Alison got her main next, while I got both a fish and meat main. She had an amazingly tender truffle infused tenderloin with potato hash (more truffle oil here), sauted asparagus, asparagus linguine (ribbons of asparagus cooked like pasta) and foillandasie sauce (hollandasie accented with foie). One of the best peices of meat ever. Cut with a fork tender, flavorful, and cooked perfectly to order. The sides were great - she even finished the veggies but not the meat (too big).

                                  My first "main" was a perfect pan-seared black grouper with truffled corn and chantrelles. Nice crisp seareing, moist inside, and served over some slightly sweet grits. The mushrooms were perfect, tender but still with a bite. Great dish.

                                  My second "main" was moullard duck breast with tomato confit, foie gras, and honshemenji mushrooms. Again, no complaints. Great meaty dish, the foie was perfect, this dish was made for the wine we drank. No way I could finish it. It was HUGE.

                                  We then got another complimentary course - an intermezzo of sweet corn ice cream with home-made caramel sauce. Just delicous. Not too sweet, just a bite size of pure corn flavor - sort of a riff on frozen caramel corn.

                                  Believe it or not, we still had deserts coming. I went with their version of "apple pie": glazed diced apples with a crumbled shortbread crust and homemade caramel ice cream. This too was deconstructed, with the ice cream in the middle of the bowl surrounded by the other compontents. Fantastic. Again, not too sweet, with clean flavors that married beautifully. Alison had the "peanut butter cup" which is Yoohoo chocolate custard, peanut butter ice cream, with a chocolate crust. This is probably her dream desert combo, and it was executed flawlessly.

                                  At $190.00 before tip (including our bottle of wine), this place is a BARGAIN. We were presented with 2 free course, and the food was perfectly cooked, and the ingredients were flawless. The servings were very large, especially for a tasting menu. You will not leave hungry.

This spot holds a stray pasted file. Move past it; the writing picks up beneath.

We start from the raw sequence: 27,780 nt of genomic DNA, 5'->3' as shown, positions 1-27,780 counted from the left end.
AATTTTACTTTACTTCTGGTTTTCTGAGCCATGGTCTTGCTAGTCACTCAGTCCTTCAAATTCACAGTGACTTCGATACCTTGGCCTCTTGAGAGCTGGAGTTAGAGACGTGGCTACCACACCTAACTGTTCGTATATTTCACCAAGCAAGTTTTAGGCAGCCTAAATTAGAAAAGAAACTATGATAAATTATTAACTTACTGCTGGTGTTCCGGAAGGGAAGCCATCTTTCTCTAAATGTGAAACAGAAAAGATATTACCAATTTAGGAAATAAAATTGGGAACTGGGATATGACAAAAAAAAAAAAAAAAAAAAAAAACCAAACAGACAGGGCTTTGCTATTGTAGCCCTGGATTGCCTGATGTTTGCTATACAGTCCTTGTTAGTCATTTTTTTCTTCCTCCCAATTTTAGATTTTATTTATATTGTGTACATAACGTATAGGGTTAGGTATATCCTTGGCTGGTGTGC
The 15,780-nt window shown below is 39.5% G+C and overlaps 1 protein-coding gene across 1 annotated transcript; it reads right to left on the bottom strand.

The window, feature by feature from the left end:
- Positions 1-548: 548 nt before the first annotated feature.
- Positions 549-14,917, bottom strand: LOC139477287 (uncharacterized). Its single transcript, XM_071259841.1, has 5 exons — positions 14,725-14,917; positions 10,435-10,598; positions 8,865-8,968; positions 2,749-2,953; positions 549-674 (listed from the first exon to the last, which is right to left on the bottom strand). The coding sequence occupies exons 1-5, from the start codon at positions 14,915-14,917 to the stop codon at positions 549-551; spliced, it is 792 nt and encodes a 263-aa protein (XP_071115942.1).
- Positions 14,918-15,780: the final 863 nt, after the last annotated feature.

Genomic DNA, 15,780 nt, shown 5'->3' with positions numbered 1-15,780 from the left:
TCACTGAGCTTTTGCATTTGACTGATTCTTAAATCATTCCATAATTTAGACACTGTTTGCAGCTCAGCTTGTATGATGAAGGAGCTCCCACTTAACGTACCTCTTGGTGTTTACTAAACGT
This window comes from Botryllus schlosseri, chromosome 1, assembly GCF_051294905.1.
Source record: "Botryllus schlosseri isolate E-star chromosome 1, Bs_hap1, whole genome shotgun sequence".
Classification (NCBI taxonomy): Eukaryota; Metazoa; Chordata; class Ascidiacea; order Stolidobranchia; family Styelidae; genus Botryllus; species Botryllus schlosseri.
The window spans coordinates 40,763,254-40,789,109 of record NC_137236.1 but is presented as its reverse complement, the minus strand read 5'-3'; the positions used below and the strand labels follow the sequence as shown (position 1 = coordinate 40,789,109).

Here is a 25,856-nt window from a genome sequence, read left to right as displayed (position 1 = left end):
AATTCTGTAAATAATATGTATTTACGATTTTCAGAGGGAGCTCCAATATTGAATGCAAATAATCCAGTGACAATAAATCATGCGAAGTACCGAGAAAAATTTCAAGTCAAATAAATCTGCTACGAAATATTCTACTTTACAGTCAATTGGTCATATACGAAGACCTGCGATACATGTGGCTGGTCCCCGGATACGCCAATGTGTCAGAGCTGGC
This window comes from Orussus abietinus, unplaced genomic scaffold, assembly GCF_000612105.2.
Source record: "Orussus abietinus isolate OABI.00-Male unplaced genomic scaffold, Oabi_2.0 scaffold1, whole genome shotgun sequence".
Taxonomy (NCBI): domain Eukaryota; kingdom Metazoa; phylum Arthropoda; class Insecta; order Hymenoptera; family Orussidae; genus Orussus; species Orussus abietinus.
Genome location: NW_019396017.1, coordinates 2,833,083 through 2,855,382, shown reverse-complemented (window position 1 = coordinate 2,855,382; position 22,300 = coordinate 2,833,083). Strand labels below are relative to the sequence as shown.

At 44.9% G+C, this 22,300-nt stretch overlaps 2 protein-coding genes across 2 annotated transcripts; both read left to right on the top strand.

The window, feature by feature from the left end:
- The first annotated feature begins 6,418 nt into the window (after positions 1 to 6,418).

As you can probably tell, I was very impresed with Cordavi. The chef's balance a playful sense of presentation with a serious attention to quality. These are seriously talented chefs who clearly enjoy what they do. Great spot - I wish it was in Atlanta.

                              2. Wow. Thanks so much for the detailed review. As you can see from the above, we've got some tough decisions to make, esp. since we'll only be in town for two days...

                                1. Second night was FIG, which was good, but paled in comparison to Cordavi. Best dish was my starter of radiccio salad with shrimp and pancetta in a sherry vinagrette. Nice mix of saltly, tangy, and sweet from the shrimp. Very sucessful.

                                  Alison had 2 starters - home made caviatelli with brocoli, and beef tartare. Both very good, straightforward presentations. I had titlefish with braised fennel, and we splint garlic sauteed local young greens. Again, solid and straightforward.

                                  Desserts were carolina gold rice pudding with cherrycompote and half-baked chocolate cake. Again, well executed and solid renditions.

                                  Overall impression is one of good, safe food with high quality local ingredients. Nothing pushed the envelope, but nothing was bad. However, the dinner at Cordavi blew this place out of the water.

                                  1. Well, it has taken awhile, but here's a report from my two days (and nights) in Charleston...

                                    First of all, we didn't make it to any of the places we'd originally intended, partly due to lack of time, partly due to breakfast being served at the hotel. We did manage to locate all the restaurants mentioned above, with the exception of La Fourchette. (No address listed in the phone book, and none given on the answering machine when you call!) Of the two Italian places, we were definitely more intrigued by Pan e Vino, which seemed both funkier and classier. However, it was very late and packed by the time we found it...

                                    Here are some of the highlights of the places we visited: